As a child of the ‘80s, I grew up around a lot of movie releases that would become pop culture classics, whether by actual filmic quality or just through nostalgia. Richard Donner’s 1987 buddy cop flick Lethal Weapon is one such movie, and its three sequels would keep fans coming back for more than a decade. Now, twenty-five years after the original movie released in theaters, Warner Bros has collected the entire series in high definition as the Lethal Weapon Collection on Blu-ray.
Saying that the years haven’t been kind to Mel Gibson’s image is an understatement. He’s become a punchline and widely reviled for behaving like a lunatic. Prior to his recent shenanigans, Gibson was a beloved leading man, but it’s entirely possible that Lethal Weapon was an early hint of things to come. Here he’s unhinged and completely off his rocker, but in an understandable and even enjoyable way. As the titular character, Gibson’s Martin Riggs is a loose cannon working in the LAPD Narcotics division. Riggs’s sanity has slipped after his wife died in a car crash, and he is left a broken and suicidal cop who is prone to flying into psychotic rages. After Riggs nearly kills an unarmed suspect, the brass transfer him to Homicide and pair him up with Roger Murtaugh (Danny Glover), an aging and low-key officer who is Riggs’s polar opposite.
The newly paired partners have to learn to work together when the daughter of one of Murtaugh’s old Vietnam buddies apparently commits suicide. The investigation leads the duo into a conspiracy of drugs, pornography, and prostitution, and eventually introduces Gary Busey’s Mr. Joshua, one of the most memorable villainous enforcers in the past half century of film. Of course Riggs and Murtaugh gradually develop a bond that will carry them through Lethal Weapon 2, 3, and 4, as they grow older, become a part of each other’s families, and investigate everything from South African drug dealers to a Chinese slave smuggling ring.
The tone of the Lethal Weapon series shifts as it ages and as Riggs changes as a character. The first installment is the darkest, reflecting Riggs’s own darkness and loss. By the time we hit Lethal Weapon 4, the franchise is full of goofy comedy relief from the likes of Joe Pesci and Chris Rock while maintaining its high level of unforgettable action and one-liners. Rene Russo rounds out the ever growing cast, along with appearances from Jet Li (in his first American movie) and Patsy Kensit. The final movie in the series is arguably the weakest, but that doesn’t diminish the enjoyment of this overall franchise that redefined and molded Hollywood’s buddy cop genre, both for better and for worse.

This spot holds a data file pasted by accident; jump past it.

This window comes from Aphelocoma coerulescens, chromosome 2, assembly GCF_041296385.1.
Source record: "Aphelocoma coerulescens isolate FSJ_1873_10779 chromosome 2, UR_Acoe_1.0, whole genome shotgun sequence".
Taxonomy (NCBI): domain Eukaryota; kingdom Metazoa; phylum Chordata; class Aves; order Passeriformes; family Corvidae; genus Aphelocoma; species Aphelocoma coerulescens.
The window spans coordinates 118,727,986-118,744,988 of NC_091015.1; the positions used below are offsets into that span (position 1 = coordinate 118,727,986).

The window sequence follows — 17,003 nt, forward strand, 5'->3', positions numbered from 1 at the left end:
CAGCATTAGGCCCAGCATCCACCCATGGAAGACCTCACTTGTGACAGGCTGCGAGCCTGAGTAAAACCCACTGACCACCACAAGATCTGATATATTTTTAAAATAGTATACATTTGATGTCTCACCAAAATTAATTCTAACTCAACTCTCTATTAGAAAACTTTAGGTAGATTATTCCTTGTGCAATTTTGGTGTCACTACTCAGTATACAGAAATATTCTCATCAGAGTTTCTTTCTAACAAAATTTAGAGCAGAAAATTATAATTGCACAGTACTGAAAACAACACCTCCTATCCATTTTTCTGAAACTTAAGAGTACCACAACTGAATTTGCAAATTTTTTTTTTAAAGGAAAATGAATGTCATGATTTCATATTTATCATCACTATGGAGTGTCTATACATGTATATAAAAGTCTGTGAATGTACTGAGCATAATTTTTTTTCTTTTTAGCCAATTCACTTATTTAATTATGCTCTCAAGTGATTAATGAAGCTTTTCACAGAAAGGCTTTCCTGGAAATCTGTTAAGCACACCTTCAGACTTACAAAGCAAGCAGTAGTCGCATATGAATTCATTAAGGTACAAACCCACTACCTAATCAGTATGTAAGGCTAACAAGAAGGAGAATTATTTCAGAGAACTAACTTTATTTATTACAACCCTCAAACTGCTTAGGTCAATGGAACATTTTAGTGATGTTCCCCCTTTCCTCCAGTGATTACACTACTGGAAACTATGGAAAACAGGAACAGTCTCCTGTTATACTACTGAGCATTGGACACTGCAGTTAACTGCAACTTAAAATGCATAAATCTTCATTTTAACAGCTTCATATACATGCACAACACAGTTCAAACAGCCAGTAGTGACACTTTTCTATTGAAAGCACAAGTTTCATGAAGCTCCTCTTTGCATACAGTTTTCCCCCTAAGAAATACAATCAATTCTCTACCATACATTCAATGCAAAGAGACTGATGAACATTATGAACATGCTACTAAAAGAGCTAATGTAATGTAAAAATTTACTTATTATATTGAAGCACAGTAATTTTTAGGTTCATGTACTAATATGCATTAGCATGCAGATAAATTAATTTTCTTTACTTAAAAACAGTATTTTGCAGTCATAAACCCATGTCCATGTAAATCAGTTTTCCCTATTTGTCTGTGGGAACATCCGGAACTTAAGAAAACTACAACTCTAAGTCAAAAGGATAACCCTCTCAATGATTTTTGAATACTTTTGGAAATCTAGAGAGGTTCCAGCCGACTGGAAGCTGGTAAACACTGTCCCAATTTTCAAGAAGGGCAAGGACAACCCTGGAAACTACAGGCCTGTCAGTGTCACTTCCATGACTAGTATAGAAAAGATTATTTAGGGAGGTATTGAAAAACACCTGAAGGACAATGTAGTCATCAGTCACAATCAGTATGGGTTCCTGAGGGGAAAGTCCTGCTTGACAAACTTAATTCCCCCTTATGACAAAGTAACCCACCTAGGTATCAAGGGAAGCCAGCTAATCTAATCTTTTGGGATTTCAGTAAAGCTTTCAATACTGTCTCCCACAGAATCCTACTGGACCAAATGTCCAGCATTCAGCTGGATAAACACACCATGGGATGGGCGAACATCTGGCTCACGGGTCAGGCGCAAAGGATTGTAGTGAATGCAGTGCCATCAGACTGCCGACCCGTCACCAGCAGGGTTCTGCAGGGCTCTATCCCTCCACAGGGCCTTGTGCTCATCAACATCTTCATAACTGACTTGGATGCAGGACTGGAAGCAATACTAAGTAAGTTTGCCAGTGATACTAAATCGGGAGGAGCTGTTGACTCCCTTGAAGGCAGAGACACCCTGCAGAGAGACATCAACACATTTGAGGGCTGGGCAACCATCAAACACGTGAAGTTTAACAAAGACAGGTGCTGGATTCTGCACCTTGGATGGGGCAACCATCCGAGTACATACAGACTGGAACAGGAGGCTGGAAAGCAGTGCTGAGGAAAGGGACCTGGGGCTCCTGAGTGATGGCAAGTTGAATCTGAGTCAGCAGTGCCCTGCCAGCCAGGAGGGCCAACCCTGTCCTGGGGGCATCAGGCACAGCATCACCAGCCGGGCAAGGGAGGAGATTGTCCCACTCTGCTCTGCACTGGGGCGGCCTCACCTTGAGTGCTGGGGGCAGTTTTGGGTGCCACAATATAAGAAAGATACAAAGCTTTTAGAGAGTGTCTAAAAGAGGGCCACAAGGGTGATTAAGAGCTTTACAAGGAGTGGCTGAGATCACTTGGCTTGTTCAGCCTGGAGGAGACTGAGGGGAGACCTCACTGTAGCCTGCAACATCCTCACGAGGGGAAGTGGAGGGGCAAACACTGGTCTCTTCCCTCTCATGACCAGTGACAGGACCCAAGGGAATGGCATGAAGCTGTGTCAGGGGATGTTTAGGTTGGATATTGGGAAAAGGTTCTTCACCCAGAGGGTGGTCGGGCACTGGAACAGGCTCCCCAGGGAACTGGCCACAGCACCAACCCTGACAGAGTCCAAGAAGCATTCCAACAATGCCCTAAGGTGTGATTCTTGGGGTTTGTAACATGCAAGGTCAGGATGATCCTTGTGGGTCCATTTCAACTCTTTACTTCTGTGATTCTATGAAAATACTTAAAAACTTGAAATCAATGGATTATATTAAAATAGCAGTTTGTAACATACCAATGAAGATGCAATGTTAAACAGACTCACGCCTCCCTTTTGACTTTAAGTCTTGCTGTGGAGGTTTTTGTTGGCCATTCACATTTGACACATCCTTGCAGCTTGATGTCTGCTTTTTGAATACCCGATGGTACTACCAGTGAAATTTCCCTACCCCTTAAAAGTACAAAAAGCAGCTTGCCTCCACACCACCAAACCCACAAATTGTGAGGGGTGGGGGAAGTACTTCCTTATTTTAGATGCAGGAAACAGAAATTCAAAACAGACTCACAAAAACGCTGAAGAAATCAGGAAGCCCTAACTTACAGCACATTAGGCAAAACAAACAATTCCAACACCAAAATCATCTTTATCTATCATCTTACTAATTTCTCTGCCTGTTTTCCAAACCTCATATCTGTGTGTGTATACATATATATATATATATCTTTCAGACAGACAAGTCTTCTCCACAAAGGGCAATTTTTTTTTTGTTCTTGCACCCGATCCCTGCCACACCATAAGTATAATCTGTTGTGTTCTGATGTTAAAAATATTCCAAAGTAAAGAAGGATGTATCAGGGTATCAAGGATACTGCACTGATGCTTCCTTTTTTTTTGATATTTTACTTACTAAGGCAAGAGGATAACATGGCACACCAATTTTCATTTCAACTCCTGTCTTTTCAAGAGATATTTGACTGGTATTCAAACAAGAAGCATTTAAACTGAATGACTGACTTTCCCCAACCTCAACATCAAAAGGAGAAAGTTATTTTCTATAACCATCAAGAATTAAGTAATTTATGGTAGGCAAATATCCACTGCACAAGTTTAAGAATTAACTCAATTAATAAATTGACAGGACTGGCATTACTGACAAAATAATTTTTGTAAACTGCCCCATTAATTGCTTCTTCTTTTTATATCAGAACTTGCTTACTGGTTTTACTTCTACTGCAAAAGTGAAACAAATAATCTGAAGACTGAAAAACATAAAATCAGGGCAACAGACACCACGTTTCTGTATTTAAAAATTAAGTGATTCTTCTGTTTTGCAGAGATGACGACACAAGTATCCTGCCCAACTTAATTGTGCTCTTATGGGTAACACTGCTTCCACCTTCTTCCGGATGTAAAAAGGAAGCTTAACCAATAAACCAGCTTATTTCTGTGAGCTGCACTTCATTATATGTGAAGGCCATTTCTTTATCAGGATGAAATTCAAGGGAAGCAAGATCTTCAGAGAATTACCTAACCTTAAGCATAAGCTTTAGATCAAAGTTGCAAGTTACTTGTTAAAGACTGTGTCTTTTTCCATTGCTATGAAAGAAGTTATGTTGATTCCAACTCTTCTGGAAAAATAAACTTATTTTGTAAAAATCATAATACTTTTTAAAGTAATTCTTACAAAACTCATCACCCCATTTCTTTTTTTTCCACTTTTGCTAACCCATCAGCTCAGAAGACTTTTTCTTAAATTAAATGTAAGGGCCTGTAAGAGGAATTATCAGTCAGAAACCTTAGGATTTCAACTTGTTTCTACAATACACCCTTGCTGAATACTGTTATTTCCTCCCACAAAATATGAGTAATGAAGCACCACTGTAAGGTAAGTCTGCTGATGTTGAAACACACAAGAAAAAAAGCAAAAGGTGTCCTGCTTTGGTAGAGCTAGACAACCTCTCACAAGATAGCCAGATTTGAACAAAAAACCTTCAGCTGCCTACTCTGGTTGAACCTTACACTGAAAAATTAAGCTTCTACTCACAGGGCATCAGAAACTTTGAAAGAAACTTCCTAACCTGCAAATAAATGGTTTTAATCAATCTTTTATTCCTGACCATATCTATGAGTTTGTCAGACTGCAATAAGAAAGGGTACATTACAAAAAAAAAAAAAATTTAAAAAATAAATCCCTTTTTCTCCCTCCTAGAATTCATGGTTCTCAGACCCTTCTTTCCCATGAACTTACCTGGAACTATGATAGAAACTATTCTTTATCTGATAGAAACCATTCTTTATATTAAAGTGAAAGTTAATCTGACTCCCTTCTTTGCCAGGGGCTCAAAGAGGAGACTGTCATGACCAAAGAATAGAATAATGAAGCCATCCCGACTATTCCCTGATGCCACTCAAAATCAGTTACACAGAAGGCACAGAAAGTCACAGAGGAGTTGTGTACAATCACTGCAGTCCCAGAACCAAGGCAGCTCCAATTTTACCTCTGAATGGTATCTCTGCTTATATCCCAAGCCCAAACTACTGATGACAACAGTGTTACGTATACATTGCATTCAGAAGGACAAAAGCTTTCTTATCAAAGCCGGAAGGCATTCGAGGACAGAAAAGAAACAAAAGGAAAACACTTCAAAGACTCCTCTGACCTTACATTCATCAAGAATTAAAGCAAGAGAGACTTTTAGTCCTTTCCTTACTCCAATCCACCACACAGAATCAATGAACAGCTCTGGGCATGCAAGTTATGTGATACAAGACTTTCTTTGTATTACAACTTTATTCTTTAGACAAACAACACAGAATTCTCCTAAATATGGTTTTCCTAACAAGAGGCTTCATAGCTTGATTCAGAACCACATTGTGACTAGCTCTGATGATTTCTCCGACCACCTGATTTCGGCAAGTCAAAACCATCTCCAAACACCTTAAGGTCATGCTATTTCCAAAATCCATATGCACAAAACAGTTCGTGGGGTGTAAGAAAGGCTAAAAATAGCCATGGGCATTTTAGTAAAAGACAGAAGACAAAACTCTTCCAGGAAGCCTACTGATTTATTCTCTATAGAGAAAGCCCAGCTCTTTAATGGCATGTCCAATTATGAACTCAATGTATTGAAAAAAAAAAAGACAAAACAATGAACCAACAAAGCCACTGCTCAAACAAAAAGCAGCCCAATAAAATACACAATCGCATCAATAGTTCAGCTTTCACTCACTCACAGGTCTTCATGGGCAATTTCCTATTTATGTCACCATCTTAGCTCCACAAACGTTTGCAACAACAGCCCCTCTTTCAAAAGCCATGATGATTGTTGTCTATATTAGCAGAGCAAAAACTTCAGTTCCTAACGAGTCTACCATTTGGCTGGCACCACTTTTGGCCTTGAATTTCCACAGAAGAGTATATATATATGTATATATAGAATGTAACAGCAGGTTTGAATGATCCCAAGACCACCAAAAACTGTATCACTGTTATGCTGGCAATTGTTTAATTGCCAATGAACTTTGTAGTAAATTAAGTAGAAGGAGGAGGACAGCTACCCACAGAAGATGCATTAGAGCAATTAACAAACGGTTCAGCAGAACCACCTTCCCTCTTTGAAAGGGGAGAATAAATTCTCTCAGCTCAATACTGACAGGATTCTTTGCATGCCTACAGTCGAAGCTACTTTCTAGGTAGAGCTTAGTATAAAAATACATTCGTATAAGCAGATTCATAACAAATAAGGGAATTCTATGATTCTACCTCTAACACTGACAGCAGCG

This new Blu-ray collection assembles all four movies alongside an additional fifth Blu-ray disc that contains several newly produced featurettes. All four movies come with audio commentaries that feature director Richard Donner, as well as outtake and deleted scene segments. The outtakes from the first and fourth movies run around half an hour each, making them more extensive than the quick five-minute segments included for Lethal Weapon 2 and 3. Lethal Weapon 1 and 3 also include music video features, the first from Honeymoon Suite and the second from Sting with Eric Clapton. A brief and mostly unnecessary featurette about stunts accompanies Lethal Weapon 2, while a half-hour feature that encompasses the whole series is on the Lethal Weapon 4 disc.
The fifth disc is where all the newly produced bonus content shows up. There are four documentaries, each clocking in between 20 and 30 minutes in length and all starring the cast and crew of the whole series. “Psycho Pension” presents a look at Hollywood of the 1980s, in the time when Lethal Weapon was conceived. The second documentary, “A Family Affair,” focuses on the creation of the actual movies and on the on-set atmosphere of the productions. “Pulling the Trigger” examines the sequels and how the Lethal Weapon universe expanded with each new installment. Finally, “Maximum Impact” takes a look at the legacy of the Lethal Weapon series, nearly fifteen years after the last movie released.
Whether you’ve never seen Lethal Weapon or are a longtime fan, Warner’s new collection is the definitive way to see the series. The video and audio transfer to high definition awesomely, and the resulting Blu-rays surpass the earlier and lackluster Lethal Weapon HD release. The Lethal Weapon Collection released on Blu-ray on May 22, 2012, and is in stores now.